Diagnosis can be murder when modern cars break. We know just who to call.
by John Evans
24 February 2019
“We’re like mushrooms: fed s*** and kept in the dark.”
I’ve heard it before but it still makes me laugh. On this occasion, the person responsible for saying it is David Massey who, unless you’re into vehicle diagnostics, you’re unlikely to have heard of. David’s describing how independent garages are, he claims, denied essential technical information by car makers.
“There are the EOBD-II error codes that most drivers are familiar with and which correspond to a vehicle fault. They’re universal and can be interpreted by all garages. But then, running in parallel, are manufacturer-specific diagnostic platforms that require special software, and which generate their own codes,” he says.
“Manufacturers will argue it’s progress but it freezes out the small independent garage lacking the resources to invest in the required software, assuming they’d be granted access.”
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Not that any diagnostic platform, be it EOBD-II or those unique to car makers, gives technicians the power to cure every problem. According to David, the error codes they rely on to identify a fault can themselves be misleading: “What’s your average tech going to do then, except hope he’s done something that causes the problem to go away long enough for the customer to pay up and take their car? Days later, the warning light’s back on and the car is in limp home mode – which is when people call us.”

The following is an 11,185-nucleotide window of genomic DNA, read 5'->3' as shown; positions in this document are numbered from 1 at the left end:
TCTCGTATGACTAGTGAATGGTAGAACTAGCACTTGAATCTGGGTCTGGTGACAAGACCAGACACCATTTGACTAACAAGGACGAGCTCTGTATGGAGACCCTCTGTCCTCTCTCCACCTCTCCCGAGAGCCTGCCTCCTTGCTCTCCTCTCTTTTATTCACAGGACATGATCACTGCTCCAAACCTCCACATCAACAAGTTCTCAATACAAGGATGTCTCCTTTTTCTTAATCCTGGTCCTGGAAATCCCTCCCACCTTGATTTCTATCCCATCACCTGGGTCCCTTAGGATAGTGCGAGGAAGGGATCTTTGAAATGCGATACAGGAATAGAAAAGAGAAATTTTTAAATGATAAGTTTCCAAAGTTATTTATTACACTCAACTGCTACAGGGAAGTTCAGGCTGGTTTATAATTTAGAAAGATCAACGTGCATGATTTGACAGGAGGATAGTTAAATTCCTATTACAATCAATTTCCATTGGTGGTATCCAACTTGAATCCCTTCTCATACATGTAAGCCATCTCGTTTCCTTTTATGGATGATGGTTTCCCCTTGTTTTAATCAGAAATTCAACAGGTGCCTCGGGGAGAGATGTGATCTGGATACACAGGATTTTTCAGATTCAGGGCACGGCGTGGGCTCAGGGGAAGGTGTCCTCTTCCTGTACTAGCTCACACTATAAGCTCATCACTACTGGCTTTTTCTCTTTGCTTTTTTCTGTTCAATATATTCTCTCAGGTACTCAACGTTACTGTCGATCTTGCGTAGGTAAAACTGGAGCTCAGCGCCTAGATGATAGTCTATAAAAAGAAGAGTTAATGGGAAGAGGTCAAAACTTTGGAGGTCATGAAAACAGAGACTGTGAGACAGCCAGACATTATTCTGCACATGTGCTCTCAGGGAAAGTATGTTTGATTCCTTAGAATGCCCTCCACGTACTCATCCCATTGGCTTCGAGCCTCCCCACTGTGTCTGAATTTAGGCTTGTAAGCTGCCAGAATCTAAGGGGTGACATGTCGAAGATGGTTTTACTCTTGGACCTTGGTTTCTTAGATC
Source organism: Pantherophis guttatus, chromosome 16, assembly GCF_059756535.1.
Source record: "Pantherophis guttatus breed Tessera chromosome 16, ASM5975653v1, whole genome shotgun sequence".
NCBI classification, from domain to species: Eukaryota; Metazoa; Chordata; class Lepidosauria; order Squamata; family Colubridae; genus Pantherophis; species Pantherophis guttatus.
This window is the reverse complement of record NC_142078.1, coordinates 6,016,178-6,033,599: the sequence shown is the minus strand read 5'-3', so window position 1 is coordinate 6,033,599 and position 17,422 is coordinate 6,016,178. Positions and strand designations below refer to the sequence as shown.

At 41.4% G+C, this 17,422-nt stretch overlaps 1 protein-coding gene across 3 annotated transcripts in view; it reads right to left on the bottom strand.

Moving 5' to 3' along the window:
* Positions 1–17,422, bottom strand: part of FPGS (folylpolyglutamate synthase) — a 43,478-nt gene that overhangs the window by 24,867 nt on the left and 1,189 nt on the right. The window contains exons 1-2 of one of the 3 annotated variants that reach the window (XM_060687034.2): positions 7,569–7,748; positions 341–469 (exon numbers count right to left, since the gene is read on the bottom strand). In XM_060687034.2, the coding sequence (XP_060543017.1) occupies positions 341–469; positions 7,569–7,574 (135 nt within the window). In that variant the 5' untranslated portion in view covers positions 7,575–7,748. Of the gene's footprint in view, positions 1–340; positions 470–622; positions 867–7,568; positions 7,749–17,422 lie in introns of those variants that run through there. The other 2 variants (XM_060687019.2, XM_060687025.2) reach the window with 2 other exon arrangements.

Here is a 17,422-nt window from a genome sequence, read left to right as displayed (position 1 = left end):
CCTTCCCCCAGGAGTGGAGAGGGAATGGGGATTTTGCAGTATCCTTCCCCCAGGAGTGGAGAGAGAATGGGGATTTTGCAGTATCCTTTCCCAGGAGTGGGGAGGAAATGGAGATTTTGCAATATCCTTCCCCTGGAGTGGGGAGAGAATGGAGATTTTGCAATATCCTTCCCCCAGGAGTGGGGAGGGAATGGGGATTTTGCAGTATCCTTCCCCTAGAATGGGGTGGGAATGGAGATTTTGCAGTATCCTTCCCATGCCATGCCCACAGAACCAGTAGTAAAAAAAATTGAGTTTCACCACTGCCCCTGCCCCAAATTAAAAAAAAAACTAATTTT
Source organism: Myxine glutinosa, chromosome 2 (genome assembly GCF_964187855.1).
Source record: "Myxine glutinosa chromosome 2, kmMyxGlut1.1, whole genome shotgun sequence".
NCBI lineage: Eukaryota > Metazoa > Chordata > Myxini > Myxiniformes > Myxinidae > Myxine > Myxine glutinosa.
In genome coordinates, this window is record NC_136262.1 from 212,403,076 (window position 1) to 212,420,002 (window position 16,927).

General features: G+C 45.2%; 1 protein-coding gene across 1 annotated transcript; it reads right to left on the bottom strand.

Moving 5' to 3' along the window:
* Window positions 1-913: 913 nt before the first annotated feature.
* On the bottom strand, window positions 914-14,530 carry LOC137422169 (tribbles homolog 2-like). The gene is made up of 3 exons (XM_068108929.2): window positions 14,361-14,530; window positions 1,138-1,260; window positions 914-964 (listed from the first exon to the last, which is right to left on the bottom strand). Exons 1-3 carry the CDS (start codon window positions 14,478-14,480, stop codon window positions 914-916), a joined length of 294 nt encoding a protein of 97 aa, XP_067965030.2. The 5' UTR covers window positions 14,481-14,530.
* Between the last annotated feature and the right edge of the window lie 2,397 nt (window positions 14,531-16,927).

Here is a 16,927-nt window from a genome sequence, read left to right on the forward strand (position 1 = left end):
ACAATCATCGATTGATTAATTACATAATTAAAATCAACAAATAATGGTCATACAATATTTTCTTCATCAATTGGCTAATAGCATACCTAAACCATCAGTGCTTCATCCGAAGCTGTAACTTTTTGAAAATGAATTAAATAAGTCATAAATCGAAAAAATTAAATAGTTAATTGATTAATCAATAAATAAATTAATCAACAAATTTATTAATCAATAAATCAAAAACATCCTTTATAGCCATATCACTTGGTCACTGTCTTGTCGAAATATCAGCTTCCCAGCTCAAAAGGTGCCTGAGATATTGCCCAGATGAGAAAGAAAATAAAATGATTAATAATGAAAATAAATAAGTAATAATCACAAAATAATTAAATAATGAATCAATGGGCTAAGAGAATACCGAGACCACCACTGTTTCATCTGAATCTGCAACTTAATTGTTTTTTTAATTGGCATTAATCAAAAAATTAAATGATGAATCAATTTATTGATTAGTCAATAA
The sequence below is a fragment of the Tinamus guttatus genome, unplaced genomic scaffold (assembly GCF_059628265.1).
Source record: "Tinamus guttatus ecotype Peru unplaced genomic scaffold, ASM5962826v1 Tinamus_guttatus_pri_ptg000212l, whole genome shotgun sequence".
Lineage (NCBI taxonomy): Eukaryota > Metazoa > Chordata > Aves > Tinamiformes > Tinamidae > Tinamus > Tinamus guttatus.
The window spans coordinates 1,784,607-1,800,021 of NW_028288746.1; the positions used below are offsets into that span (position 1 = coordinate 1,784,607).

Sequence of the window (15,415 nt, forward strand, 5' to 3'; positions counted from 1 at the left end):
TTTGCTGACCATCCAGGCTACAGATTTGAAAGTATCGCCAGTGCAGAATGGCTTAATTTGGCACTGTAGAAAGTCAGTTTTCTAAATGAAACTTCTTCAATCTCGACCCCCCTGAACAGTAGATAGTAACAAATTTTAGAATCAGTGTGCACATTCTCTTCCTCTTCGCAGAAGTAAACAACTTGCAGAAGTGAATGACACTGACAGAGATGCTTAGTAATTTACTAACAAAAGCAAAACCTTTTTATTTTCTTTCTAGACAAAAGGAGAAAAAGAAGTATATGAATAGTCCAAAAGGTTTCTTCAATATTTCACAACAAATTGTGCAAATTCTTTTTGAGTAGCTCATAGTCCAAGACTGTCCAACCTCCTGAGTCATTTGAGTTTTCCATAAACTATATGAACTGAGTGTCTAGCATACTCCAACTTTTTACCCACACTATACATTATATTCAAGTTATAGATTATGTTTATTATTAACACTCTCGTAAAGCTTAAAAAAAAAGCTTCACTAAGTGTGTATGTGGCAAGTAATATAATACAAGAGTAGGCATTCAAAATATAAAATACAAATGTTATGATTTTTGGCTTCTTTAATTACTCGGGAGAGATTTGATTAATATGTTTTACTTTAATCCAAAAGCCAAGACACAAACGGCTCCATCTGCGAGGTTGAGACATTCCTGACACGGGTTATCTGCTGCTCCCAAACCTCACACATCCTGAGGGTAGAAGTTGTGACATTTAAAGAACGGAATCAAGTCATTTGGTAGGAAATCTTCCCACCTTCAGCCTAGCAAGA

Error codes, diagnostics… it’s gobbledygook to me but, fortunately, I’m in the presence of experts: David, of course, but also Frank, his dad, known in the trade as the ‘guru’.
Frank is just back from Australia where he presented a series of tutorials in diagnostics to hordes of keen techs. Last year, he was in Italy (Modena, of all places), France and Ireland doing the same. He’s lectured to the military on Ascension Island and even to MI5, although his lips are sealed on that one.
I first heard his name on a recent visit to Ceramex, a Slough-based company that cleans diesel particulate filters. In a tone that suggested I should know the name, my host boasted that the facility had been visited by Frank Massey who had declared it fit for purpose. Having since watched Frank’s video tutorial on DPF diagnostics, I realise he was qualified to judge.